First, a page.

Awesome Article: On Women Taking the Lead: Target CEO Brian Cornell Join Catalyst’s Board of Directors

A: Target has an active Diversity and Inclusion program. What do you feel are the benefits of having a diverse and inclusive workplace?

Q: Benefits of truly working in an inclusive workplace is that regardless of your skin color, religious beliefs, background or any of the other things that make us unique, you are a part of something bigger.  I believe the biggest benefit is that you have a TON of different perspectives when problem solving, making connections, and that many different minds come together helping each person gain more perspective.

Target’s Corporate Responsibility: Diversity and Inclusion – “As champions of diversity and inclusivity, we’re making our business stronger, building our talented team, and working toward a more equal society.”

Q: What were the biggest hurdles that you faced in your career path?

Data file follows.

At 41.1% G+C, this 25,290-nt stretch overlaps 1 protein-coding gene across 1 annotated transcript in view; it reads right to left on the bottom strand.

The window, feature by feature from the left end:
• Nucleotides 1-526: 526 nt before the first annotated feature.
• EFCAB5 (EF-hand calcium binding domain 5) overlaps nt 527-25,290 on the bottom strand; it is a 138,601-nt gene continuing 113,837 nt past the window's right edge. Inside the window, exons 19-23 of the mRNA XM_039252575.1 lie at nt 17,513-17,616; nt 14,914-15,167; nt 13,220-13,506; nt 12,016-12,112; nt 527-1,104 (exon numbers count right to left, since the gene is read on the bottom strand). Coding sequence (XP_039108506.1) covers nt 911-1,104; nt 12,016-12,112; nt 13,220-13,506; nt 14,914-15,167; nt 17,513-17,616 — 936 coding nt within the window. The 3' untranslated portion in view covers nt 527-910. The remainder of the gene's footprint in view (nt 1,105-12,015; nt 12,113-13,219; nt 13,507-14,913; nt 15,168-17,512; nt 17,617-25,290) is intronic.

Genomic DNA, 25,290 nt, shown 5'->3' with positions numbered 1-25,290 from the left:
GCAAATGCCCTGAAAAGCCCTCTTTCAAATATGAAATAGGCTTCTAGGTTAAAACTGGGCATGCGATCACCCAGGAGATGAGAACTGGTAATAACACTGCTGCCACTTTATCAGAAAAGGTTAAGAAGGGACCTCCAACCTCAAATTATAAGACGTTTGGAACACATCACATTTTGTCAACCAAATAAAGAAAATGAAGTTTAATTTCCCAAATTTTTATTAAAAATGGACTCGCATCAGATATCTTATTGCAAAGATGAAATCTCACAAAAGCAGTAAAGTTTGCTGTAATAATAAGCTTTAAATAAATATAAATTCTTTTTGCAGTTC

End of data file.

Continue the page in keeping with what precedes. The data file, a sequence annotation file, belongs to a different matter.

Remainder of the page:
A: The biggest hurdles that I have faced in my career path have been balancing work and life.  I am an individual, mom, wife and boss.  The lines can definitely get blurred sometimes, but with the right planning and perspective, it can work.  I have always told my kids that without hurdles, we would just be boring.

I Love My Job!

Q: Why do you think the glass ceiling is so tough to break through?

A: I believe that the glass ceiling definitely exists, but I think that sometimes we are our biggest enemy.  Women and minorities often lack the confidence that it takes to “crush the competition.”  For many years, both have faced the ideals that they are a weaker class and need to stand up and make some noise!  I loved seeing all the women’s marches last year and would like to see everyone attend one.  Talk about empowerment and feeling like conquering the world!  Obviously, one march isn’t going to change issues in society overnight, but it does create the unity we need to make a change.

Q: Who is your role model?

A: I don’t have just one.  I have a few key players in my life that I model for different reasons.  I believe that pulling from one person would hold me back from being the best I can be.

Q: How have they inspired your journey?

A: I have been inspired in sooooooo many ways by a variety of women.  I have been inspired in health, parenting, individuality, strength, wisdom and how to inspire others.